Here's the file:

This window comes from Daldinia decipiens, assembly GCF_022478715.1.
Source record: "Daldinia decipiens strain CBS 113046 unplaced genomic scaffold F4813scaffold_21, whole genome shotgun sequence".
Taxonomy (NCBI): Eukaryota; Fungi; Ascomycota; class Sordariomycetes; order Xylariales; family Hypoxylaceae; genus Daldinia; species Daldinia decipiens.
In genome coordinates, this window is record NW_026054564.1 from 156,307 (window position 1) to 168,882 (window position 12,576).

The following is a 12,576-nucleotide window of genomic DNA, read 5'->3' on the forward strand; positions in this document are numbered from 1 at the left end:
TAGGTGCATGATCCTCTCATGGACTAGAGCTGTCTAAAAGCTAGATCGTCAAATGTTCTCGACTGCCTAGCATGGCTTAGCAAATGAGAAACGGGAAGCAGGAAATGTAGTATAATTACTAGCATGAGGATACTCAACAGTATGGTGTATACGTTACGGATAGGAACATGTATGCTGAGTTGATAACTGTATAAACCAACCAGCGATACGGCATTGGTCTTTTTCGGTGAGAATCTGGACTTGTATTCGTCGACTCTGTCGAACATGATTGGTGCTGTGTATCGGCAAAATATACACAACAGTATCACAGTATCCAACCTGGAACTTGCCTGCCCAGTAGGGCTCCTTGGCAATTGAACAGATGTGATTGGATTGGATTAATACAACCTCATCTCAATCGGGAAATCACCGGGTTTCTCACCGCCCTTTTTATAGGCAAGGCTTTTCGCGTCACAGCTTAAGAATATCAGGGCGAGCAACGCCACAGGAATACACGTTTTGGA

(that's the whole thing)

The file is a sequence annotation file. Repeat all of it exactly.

This window comes from Daldinia decipiens, assembly GCF_022478715.1.
Source record: "Daldinia decipiens strain CBS 113046 unplaced genomic scaffold F4813scaffold_21, whole genome shotgun sequence".
Taxonomy (NCBI): Eukaryota; Fungi; Ascomycota; class Sordariomycetes; order Xylariales; family Hypoxylaceae; genus Daldinia; species Daldinia decipiens.
In genome coordinates, this window is record NW_026054564.1 from 156,307 (window position 1) to 168,882 (window position 12,576).

The following is a 12,576-nucleotide window of genomic DNA, read 5'->3' on the forward strand; positions in this document are numbered from 1 at the left end:
TAGGTGCATGATCCTCTCATGGACTAGAGCTGTCTAAAAGCTAGATCGTCAAATGTTCTCGACTGCCTAGCATGGCTTAGCAAATGAGAAACGGGAAGCAGGAAATGTAGTATAATTACTAGCATGAGGATACTCAACAGTATGGTGTATACGTTACGGATAGGAACATGTATGCTGAGTTGATAACTGTATAAACCAACCAGCGATACGGCATTGGTCTTTTTCGGTGAGAATCTGGACTTGTATTCGTCGACTCTGTCGAACATGATTGGTGCTGTGTATCGGCAAAATATACACAACAGTATCACAGTATCCAACCTGGAACTTGCCTGCCCAGTAGGGCTCCTTGGCAATTGAACAGATGTGATTGGATTGGATTAATACAACCTCATCTCAATCGGGAAATCACCGGGTTTCTCACCGCCCTTTTTATAGGCAAGGCTTTTCGCGTCACAGCTTAAGAATATCAGGGCGAGCAACGCCACAGGAATACACGTTTTGGA